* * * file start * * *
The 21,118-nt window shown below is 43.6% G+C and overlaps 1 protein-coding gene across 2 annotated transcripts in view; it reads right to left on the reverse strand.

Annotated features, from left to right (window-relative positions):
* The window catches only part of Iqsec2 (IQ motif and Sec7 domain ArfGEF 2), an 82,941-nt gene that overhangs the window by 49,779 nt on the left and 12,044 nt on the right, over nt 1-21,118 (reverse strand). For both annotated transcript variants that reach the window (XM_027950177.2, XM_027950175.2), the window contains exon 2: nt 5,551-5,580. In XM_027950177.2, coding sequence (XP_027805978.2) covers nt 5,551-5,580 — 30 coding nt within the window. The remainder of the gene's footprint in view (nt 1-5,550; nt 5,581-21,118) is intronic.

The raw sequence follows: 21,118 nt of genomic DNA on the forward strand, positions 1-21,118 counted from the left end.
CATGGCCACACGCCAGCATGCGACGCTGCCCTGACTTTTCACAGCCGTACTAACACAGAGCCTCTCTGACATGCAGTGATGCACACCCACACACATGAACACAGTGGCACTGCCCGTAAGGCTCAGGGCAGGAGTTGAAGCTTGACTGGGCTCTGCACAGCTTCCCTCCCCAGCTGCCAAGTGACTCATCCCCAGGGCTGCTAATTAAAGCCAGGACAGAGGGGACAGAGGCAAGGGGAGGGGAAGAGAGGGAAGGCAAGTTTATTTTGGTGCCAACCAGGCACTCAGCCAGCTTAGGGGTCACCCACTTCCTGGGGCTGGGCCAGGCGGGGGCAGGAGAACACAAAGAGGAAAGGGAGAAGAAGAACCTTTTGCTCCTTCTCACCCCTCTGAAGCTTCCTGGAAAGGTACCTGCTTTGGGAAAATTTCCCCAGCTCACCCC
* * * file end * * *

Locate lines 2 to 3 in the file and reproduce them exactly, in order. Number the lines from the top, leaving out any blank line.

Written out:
Annotated features, from left to right (window-relative positions):
* The window catches only part of Iqsec2 (IQ motif and Sec7 domain ArfGEF 2), an 82,941-nt gene that overhangs the window by 49,779 nt on the left and 12,044 nt on the right, over nt 1-21,118 (reverse strand). For both annotated transcript variants that reach the window (XM_027950177.2, XM_027950175.2), the window contains exon 2: nt 5,551-5,580. In XM_027950177.2, coding sequence (XP_027805978.2) covers nt 5,551-5,580 — 30 coding nt within the window. The remainder of the gene's footprint in view (nt 1-5,550; nt 5,581-21,118) is intronic.